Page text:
Murder on a Winter’s Night – Ten Classic Crime Stories edited by Cecily Gayford

Murder on a Winter’s Night – Ten Classic Crime Stories

Every year a book of ten classic tales from Profile books appears, and they are a welcome little treat featuring Golden Age classics from authors such as Margery Allingham mixed with one or two more contemporary tales from the likes of Mark Billingham. Some authors reappear in most of the volumes if not all, such as Arthur Conan Doyle in a chilling non Sherlock Holmes story. My favourite treat is the Dorothy L Sayers story, which is a most satisfying tale in this particular book. Not all of them are set at or focus on Christmas, which is worth knowing, indeed they are more concerned with cold and dark conditions, when everything seems different and more challenging. There is a mixture of detectives, both police and more amateur, and a few where there is a realisation that a crime has been committed. There are a variety of styles, from the sad to the amusing, and sometimes bordering on surreal. All are worth reading, and while some are less surprising than others, all are well written examples of truly classic crime stories where so much is accomplished in a very little space. 

The first story by Cyril Hare is a small gem of surprise, whereas the second by HC Bailey is more detailed. Allingham’s story relates a tale of Mr Campion being impressed, while Julian Symon’s story is a festive treat. “The Motive” by G D H and M Cole is clever, while Billingham’s story is very Christmas based. Conan Doyle’s tale is disturbing and perhaps the least festive, and a second tale called “The Motive”, this time by Ronald Knox, is a lawyer based story. The final story by Edmund Crispin is a clever little tale, as may be expected from a writer known for his interesting twists. My favourite story is the longest in the collection and features the ever popular (at least in my house) Lord Peter Wimsey who is enjoying a country retreat. It is concerned with night time apparitions and a few mysteries that appeal to the gentleman sleuth. There is a distinctive atmosphere of darkness and dampness in this story, as well as some interesting surprises even for the determined Wimsey. Big houses, a village church and country lanes are the setting for a twisty tale beautifully written as ever. 

This is a worthy book of seasonal tales in this gentle series. It is winter crime without the gore, where clever suggestion and mature puzzles dominate the narratives. This is a book that will suit Golden Age of detection devotees and those who enjoy well crafted tales equally, by authors who have stood the tests of time. It is another enjoyable book in this series which I recommend which can be read in any order by many people.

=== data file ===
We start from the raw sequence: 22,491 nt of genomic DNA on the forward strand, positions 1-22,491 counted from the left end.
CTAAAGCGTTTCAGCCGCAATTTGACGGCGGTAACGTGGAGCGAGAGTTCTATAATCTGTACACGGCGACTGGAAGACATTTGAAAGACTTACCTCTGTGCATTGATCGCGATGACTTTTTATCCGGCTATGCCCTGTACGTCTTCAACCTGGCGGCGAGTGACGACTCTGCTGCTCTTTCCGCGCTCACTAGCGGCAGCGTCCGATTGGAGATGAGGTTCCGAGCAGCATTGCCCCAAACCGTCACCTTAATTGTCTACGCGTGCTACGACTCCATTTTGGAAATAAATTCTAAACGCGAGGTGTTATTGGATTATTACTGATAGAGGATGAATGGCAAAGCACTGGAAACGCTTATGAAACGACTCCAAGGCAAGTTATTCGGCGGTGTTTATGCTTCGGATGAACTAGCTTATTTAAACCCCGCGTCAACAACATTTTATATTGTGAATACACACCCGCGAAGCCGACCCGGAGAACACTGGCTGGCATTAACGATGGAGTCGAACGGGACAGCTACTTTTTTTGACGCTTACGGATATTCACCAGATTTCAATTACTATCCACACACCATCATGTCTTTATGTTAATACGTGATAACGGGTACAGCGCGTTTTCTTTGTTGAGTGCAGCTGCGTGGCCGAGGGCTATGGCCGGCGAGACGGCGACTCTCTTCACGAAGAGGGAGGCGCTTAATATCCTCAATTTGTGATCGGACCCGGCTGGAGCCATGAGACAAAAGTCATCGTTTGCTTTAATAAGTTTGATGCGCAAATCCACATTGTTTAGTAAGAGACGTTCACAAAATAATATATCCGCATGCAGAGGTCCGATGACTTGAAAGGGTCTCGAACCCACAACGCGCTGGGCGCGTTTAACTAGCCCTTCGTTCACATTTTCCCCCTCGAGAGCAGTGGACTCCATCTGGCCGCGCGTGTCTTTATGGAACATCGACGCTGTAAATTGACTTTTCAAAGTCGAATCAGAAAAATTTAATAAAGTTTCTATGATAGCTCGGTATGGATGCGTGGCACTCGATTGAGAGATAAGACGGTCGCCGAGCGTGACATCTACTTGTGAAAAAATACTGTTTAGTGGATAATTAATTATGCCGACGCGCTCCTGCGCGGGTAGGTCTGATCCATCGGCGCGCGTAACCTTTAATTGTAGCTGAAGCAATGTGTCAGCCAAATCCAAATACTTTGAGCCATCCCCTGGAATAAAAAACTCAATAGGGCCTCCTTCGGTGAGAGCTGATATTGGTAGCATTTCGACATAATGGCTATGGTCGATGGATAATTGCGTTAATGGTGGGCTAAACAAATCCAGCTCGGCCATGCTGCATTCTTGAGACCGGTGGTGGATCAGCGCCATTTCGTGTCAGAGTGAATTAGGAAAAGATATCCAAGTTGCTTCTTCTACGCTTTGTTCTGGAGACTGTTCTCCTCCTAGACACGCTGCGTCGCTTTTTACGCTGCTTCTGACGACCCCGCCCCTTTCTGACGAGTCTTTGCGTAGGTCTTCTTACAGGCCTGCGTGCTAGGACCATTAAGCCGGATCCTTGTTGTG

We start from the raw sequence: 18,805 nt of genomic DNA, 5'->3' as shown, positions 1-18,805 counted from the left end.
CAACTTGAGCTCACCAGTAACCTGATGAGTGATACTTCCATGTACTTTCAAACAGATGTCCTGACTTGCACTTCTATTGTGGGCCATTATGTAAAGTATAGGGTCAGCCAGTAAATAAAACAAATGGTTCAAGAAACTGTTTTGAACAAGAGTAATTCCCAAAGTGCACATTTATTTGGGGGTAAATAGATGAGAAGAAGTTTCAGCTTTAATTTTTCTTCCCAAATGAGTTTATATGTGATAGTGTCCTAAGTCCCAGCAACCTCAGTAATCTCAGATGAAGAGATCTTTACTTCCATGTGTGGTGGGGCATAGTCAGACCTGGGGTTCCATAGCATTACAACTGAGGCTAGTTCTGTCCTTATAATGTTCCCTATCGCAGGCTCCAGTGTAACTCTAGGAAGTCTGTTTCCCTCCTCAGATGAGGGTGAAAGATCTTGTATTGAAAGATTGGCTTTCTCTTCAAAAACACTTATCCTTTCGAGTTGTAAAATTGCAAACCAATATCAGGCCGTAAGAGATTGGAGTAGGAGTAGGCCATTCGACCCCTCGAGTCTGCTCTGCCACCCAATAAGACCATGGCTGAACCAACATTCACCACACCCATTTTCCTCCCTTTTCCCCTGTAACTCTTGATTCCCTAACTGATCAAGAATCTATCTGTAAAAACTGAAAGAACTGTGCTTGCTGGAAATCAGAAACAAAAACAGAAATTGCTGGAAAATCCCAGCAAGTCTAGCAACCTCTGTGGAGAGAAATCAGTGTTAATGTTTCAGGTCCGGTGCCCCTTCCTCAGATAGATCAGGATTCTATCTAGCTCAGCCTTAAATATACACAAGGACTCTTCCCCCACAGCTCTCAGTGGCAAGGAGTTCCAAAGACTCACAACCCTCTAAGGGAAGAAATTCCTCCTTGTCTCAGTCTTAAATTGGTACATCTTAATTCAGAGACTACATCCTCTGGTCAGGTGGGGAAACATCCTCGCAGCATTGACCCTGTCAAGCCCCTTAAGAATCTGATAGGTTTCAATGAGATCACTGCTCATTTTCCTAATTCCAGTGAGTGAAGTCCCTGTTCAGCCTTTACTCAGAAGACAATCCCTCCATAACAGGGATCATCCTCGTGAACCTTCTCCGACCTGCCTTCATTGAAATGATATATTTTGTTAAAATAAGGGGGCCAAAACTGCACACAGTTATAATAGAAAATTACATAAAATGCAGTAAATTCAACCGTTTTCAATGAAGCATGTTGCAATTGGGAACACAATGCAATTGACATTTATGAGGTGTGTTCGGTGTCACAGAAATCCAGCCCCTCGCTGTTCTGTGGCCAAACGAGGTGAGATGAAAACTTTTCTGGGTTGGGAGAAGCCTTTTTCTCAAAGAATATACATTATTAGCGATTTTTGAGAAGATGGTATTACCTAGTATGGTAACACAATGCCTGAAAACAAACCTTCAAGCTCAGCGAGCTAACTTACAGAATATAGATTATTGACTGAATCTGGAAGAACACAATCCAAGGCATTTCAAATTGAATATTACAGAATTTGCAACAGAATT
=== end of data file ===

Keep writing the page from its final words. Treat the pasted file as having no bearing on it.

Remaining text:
Murder on Christmas Eve – Classic mysteries for the Festive Season and short concentration spans!

Image result for Murder on Christmas Eve - Gayford

This is one of those books that, despite the title, can be read at any point over the festive season as the stories are not completely linked to any one day. Edited by Cecily Gayford, they are winter tales where the weather is more significant than festivities. These are gentle mysteries that do not always feature a murder; where they do they are not gory tales or frightening thrillers, just elegant or funny mysteries, showing the best of their various authors talents. Such authors as Ellis Peters, Ian Rankin, and Val McDermid are at their best here, with representative little stories of deception, loyalty and desperation, all in keeping with their full novels.

This collection works so well because the mix of authors and stories mean that there is always something to draw the reader in, and often provide a satisfying collection. While Rebus ponders at a Dickens inspired party, McDermid looks at the loyalty of spouses. The classic writers such as John Dickson Carr present an impossible murder, and Margery Allingham’s Mr Campion gets a Christmas mystery. My favourite is the ‘detective’ cat that Ellis Peters depicts behaving in a very convincing way to help solve a nasty murder. Another gem is a very funny missing manuscript tale, a parody of hardened detectives with a hint of adult humour.

As with any collection of stories by different authors, some stories appeal more than others. The quality of all these stories is high, and they are classics of their various types. This is an ideal book for gentle consumption in those days when a full mystery novel seems too much, but puzzles still beckon. Not just for Christmas, but for the winter season.

This is certainly an easier and quicker read than the enormous book that Northernvicar was sent out for as part of my Christmas present (he collects railway dvds of an incredibly obscure nature, so all is fair). “Deadlier” is a collection of one hundred of the best crime stories written by women, edited by Sophie Hannah. I think I may have to review it before I have read all 100, but those I have found so far are classics. It should keep me quiet for a while…